Richie Farmer says he understood reasons for proposed cuts but preferred not to take any more

04/05/2011 07:34 AM

Agriculture Commissioner Richie Farmer said Kentucky’s government must be careful not to “borrow from the future” but acknowledged that he told officials, including his running mate David Williams, to try to avoid another round of agency cuts.

Williams, the Republican Senate President, had pushed for a proposal this spring that would have cut spending for state agencies in order to solve a more than $100 million shortfall in the Medicaid budget this year.

Farmer said the Agriculture Department — like most state agencies — has seen its budget slashed by about 25% over the last several years. And the Republican Senate proposal this time were “really minuscule compared to some of the cuts that we’ve incurred.”

But when asked whether he told his running mate — Senate President David Williams — to lay off the talk of more cuts, Farmer said he delivered that message.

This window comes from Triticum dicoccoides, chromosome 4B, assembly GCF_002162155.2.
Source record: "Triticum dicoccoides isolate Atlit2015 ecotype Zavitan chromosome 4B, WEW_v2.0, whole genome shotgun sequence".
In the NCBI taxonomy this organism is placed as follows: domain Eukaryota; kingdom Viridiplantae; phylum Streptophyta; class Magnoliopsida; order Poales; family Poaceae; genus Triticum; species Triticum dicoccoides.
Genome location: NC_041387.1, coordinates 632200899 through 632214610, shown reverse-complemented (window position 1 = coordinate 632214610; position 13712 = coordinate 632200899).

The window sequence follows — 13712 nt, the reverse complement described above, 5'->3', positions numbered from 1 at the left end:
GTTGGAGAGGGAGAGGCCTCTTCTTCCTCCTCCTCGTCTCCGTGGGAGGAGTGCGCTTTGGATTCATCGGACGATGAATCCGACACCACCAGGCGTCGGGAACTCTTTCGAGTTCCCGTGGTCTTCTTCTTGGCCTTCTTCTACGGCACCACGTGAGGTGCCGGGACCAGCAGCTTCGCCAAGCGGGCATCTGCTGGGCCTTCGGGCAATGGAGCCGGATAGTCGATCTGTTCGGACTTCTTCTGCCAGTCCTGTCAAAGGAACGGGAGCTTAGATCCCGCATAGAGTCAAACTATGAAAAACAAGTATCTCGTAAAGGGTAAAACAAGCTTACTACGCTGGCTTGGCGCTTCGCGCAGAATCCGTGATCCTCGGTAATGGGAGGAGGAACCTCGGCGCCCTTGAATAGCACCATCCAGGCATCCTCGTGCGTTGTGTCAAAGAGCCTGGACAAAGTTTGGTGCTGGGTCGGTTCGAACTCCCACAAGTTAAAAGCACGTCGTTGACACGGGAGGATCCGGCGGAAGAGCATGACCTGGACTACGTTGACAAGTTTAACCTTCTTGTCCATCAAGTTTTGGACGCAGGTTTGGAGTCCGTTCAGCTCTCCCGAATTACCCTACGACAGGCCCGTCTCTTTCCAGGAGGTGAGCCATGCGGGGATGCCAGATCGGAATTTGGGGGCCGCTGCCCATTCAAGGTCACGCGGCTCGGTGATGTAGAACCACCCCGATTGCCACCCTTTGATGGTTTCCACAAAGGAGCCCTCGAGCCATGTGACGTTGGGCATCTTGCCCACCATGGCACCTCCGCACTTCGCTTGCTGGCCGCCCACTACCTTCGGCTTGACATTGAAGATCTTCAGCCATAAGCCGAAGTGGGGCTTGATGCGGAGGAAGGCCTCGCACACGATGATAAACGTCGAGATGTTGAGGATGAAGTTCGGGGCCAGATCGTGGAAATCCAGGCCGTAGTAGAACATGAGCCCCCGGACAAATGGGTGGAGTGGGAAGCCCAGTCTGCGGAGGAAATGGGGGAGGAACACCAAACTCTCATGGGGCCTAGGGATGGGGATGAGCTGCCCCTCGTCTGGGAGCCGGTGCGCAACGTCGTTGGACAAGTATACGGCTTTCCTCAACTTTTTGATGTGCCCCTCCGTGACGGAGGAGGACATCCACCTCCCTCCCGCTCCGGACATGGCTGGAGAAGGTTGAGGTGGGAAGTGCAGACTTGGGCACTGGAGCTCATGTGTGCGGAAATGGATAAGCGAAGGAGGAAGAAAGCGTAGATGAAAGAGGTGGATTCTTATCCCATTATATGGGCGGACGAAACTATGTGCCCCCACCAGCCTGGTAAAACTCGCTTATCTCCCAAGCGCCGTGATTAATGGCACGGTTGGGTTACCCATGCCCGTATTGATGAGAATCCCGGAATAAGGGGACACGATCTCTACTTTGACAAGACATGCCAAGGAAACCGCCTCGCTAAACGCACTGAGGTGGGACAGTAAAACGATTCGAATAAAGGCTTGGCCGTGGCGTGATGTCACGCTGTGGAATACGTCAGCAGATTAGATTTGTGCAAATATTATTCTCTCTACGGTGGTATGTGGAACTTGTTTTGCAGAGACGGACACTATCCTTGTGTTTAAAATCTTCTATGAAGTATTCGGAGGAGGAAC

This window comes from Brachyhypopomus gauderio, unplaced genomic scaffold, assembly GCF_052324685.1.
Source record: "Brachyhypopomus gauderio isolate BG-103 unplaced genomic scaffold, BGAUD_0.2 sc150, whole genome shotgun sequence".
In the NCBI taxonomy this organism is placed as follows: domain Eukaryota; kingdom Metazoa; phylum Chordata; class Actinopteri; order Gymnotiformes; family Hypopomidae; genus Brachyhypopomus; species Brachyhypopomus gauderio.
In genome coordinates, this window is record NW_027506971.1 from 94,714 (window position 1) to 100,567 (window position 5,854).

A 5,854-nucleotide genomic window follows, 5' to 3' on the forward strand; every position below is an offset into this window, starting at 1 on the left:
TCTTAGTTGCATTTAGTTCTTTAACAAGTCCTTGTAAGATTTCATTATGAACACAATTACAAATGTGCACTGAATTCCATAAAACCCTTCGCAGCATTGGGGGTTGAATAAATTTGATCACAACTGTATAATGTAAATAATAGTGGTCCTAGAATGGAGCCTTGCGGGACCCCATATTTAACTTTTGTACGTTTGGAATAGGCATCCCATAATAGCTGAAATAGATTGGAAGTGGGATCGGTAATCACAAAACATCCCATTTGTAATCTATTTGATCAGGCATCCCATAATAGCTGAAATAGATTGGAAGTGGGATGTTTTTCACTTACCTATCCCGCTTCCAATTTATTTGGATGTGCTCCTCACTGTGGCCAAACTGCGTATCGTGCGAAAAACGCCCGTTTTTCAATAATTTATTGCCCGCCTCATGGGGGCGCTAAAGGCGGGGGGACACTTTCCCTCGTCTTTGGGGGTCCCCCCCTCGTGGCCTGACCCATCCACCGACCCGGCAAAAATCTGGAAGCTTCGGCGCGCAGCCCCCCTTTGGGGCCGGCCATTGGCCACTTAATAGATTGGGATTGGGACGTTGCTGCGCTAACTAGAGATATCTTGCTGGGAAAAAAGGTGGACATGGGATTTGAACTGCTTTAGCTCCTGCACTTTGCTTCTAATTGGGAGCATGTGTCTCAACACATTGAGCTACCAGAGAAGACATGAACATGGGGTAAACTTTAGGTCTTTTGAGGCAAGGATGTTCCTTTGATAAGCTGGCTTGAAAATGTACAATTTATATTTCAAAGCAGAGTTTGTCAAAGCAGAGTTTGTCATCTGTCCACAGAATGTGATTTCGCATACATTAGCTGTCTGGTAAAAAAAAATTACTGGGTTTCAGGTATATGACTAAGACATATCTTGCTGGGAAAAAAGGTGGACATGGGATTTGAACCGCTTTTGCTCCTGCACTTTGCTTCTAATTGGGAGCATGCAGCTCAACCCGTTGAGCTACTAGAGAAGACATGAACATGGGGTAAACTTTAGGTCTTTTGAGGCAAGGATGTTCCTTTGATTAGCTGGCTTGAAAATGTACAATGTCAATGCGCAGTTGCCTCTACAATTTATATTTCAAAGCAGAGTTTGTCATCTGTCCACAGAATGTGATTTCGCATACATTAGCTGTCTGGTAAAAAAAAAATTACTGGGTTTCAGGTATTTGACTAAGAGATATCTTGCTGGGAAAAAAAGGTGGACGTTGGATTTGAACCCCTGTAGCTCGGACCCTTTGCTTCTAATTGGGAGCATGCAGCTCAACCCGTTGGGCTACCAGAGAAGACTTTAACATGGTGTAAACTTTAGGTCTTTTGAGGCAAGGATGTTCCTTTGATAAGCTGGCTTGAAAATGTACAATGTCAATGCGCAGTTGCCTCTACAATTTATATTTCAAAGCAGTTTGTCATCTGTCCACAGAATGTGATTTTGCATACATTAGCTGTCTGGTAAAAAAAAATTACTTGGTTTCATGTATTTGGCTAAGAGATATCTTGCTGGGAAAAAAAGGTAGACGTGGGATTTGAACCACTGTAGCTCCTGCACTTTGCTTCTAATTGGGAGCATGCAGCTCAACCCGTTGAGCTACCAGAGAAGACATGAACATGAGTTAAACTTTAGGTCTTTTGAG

“I’ve said that to a lot of people, actually,” Farmer said, then chuckled. “But I know there’s a lot of tough situations that they’re dealing with, and everybody always thinks that their programs are the most important. And we’ve got to take care of this or that.”

Farmer said state officials must get a better hold on Medicaid.

“We can’t keep throwing money at it. We’ve got to manage,” he said. “There’s a lot of fraud, waste and abuse that takes place, you know. In a lot of ways, I think that we could save money, and we’ll look at those in the future.”

Farmer also talked about the effects of recent budget cuts that have prevented the department from filling five appointed positions and seen the shrinking of the ranks of inspectors.

Democratic Gov. Steve Beshear ultimately vetoed provisions calling for cuts to agencies from the Medicaid budget fix bill that the Republican Senate approved. His administration has pledged to save money in Medicaid next year through efficiencies and managed care contracts. If that fails, lawmakers will have to cut the budget next year.

Williams and Farmer are running together on a slate in the Republican primary.

- Ryan Alessi


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